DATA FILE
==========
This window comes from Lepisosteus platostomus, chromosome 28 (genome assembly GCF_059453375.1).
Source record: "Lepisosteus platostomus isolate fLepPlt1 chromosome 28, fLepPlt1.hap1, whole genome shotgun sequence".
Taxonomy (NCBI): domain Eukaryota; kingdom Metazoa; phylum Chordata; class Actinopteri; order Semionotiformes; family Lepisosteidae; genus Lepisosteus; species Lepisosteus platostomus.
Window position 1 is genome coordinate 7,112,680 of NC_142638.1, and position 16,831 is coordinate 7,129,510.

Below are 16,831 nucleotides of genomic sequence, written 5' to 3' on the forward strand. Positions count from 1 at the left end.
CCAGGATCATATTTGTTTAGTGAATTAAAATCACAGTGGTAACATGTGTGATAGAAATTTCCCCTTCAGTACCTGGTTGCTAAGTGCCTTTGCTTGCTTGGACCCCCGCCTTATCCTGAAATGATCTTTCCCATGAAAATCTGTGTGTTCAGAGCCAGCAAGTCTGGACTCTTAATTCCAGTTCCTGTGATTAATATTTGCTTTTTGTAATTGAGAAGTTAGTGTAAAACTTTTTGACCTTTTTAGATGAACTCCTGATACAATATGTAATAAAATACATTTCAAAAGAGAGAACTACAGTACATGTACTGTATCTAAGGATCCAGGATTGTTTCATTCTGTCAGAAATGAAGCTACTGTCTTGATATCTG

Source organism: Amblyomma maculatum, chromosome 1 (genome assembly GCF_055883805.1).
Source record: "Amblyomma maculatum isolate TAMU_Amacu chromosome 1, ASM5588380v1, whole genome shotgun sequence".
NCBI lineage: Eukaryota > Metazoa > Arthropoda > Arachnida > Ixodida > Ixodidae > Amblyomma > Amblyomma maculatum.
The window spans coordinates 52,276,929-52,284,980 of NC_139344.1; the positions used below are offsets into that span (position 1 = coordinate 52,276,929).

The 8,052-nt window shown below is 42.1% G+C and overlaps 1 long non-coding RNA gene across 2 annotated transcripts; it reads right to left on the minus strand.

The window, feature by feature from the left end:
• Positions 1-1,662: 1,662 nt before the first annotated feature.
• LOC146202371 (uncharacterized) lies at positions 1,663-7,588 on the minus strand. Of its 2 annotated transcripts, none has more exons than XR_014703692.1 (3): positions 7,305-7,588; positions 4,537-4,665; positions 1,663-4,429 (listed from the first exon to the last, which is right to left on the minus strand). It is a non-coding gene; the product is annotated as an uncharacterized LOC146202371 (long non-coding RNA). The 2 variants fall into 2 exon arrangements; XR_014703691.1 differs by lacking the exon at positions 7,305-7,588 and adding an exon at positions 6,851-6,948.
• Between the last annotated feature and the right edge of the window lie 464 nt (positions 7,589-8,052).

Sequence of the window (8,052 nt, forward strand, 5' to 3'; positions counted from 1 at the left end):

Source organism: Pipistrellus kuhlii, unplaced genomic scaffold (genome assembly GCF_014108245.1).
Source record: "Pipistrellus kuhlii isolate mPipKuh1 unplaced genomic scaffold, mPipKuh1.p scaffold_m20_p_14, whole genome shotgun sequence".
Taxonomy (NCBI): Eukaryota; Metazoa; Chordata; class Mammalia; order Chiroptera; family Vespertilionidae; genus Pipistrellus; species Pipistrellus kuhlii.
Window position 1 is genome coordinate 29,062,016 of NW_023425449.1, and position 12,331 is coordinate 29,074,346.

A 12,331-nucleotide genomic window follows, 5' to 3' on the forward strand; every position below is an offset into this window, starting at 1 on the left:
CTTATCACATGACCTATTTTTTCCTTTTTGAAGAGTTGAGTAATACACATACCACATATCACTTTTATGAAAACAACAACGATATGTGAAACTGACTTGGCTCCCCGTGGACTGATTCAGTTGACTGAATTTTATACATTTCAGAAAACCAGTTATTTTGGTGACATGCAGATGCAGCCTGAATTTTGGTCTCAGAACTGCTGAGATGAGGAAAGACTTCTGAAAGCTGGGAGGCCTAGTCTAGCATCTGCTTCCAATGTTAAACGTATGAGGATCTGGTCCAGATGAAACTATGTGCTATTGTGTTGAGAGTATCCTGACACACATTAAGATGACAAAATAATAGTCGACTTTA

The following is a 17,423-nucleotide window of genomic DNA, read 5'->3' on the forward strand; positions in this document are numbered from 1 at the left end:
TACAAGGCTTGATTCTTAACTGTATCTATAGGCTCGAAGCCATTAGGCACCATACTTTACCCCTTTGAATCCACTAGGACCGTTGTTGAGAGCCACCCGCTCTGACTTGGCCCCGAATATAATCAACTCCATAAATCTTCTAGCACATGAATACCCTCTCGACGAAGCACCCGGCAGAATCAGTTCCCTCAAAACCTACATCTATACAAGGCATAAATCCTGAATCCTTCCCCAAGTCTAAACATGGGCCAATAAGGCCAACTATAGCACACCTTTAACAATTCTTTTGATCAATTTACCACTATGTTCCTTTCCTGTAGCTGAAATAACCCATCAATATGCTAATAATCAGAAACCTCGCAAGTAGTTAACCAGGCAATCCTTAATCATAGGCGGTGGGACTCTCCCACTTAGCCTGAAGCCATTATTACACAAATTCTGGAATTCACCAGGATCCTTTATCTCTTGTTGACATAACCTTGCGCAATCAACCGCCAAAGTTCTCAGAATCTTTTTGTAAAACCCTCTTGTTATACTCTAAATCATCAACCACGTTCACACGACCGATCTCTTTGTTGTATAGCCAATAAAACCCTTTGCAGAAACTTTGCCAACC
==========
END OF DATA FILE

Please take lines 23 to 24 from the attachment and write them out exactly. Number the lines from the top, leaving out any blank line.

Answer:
The following is a 17,423-nucleotide window of genomic DNA, read 5'->3' on the forward strand; positions in this document are numbered from 1 at the left end:
TACAAGGCTTGATTCTTAACTGTATCTATAGGCTCGAAGCCATTAGGCACCATACTTTACCCCTTTGAATCCACTAGGACCGTTGTTGAGAGCCACCCGCTCTGACTTGGCCCCGAATATAATCAACTCCATAAATCTTCTAGCACATGAATACCCTCTCGACGAAGCACCCGGCAGAATCAGTTCCCTCAAAACCTACATCTATACAAGGCATAAATCCTGAATCCTTCCCCAAGTCTAAACATGGGCCAATAAGGCCAACTATAGCACACCTTTAACAATTCTTTTGATCAATTTACCACTATGTTCCTTTCCTGTAGCTGAAATAACCCATCAATATGCTAATAATCAGAAACCTCGCAAGTAGTTAACCAGGCAATCCTTAATCATAGGCGGTGGGACTCTCCCACTTAGCCTGAAGCCATTATTACACAAATTCTGGAATTCACCAGGATCCTTTATCTCTTGTTGACATAACCTTGCGCAATCAACCGCCAAAGTTCTCAGAATCTTTTTGTAAAACCCTCTTGTTATACTCTAAATCATCAACCACGTTCACACGACCGATCTCTTTGTTGTATAGCCAATAAAACCCTTTGCAGAAACTTTGCCAACC